Neck Pain & Headache

Neck pain


Reversed neck possible cause of migraine

Pain located in the neck is a common medical condition. Neck pain can come from a number of disorders and diseases and can involve any of the tissues in the neck. Examples of common conditions causing neck pain are neck injury such as motor vehicle crash, whiplash, after sleeping with the head on a improper pillow, poor work or desk posture, neck strain, pinched nerve (cervical radiculopathy), degenerative disc disease, osteoarthritis, cervical spondylosis, spinal stenosis, a herniated disc, or , virus infection of the throat, leading to lymph node (gland) swelling, meningitis (often accompanied by neck stiffness), fibromyalgia and polymyalgia rheumatica, etc...

Neck pain can also be associated with symptoms such as headache, facial pain, shoulder pain, and arm numbness or tingling (upper extremity paresthesias). These associated symptoms are often a result of nerves becoming pinched in the neck. Depending on the condition, sometimes neck pain is accompanied by symptoms such as upper back and/or lower back pain, as is common in inflammation of the spine from ankylosing spondylitis.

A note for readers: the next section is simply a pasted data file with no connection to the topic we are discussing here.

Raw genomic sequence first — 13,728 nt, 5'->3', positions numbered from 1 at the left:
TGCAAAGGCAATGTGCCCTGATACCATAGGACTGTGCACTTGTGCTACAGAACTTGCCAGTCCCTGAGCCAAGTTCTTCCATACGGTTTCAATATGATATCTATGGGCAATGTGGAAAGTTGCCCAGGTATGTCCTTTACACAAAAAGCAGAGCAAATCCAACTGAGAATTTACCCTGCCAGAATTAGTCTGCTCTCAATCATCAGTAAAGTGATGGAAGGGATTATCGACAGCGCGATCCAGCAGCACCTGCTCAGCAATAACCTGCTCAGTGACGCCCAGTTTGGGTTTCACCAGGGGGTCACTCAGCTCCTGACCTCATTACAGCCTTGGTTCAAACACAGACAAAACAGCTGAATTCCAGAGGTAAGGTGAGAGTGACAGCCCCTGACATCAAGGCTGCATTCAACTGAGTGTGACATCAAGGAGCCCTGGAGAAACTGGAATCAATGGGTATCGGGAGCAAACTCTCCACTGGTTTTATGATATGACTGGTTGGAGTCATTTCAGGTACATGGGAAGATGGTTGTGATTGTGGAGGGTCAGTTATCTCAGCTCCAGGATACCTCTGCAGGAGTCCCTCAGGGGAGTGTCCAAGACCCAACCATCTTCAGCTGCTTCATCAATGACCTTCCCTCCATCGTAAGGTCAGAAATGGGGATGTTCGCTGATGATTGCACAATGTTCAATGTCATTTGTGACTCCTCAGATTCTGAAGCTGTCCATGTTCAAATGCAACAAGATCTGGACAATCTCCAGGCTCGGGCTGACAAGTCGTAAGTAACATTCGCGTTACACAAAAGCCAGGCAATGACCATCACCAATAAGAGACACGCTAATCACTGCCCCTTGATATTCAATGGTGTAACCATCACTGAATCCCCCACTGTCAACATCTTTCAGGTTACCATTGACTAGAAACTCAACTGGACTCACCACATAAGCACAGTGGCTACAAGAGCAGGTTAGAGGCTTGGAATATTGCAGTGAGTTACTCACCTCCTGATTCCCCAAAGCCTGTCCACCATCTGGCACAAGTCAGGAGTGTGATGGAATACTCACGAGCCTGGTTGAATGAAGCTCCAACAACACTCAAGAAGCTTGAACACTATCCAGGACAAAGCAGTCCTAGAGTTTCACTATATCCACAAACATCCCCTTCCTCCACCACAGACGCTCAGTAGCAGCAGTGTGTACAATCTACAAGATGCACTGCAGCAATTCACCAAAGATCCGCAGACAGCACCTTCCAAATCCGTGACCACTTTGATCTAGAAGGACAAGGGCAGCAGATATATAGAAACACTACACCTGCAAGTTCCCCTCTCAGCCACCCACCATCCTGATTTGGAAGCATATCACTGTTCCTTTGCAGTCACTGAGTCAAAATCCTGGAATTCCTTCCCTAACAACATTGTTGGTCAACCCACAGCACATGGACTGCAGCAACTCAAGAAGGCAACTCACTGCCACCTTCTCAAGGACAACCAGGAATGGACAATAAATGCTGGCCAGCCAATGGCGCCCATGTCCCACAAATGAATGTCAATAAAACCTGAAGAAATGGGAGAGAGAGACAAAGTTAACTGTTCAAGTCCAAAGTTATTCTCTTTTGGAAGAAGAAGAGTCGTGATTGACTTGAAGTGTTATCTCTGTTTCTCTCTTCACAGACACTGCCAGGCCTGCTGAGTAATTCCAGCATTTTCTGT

Doctors and physicians who treat neck pain can be specialized in chiropractic, general medicine, as well as  neurosurgeons, neurologists, ENT specialists, emergency physicians, podiatrists. 

Other ancillary health profession that treat neck pain include physical therapy, massage therapy, and acupuncture

In diagnosing the cause of neck pain, it is important to review the history of the symptoms. In reviewing the medical history, the doctor will note the location, intensity, duration, and radiation of the pain. Is the pain worsened or improved with turning or repositioning of the head? Any past injury to the neck and past treatments are noted. Aggravating and/or relieving positions or motions are also recorded. The neck is examined at rest and in motion. Tenderness is detected during palpation of the neck. An examination of the nervous system is performed to determine whether or not nerve involvement is present.

Further testing of undiagnosed neck pain can include X-ray evaluation, CT scan, bone scan, MRI scan, myelogram, and electrical tests such as electromyography (EMG) and nerve conduction velocity test (NCV).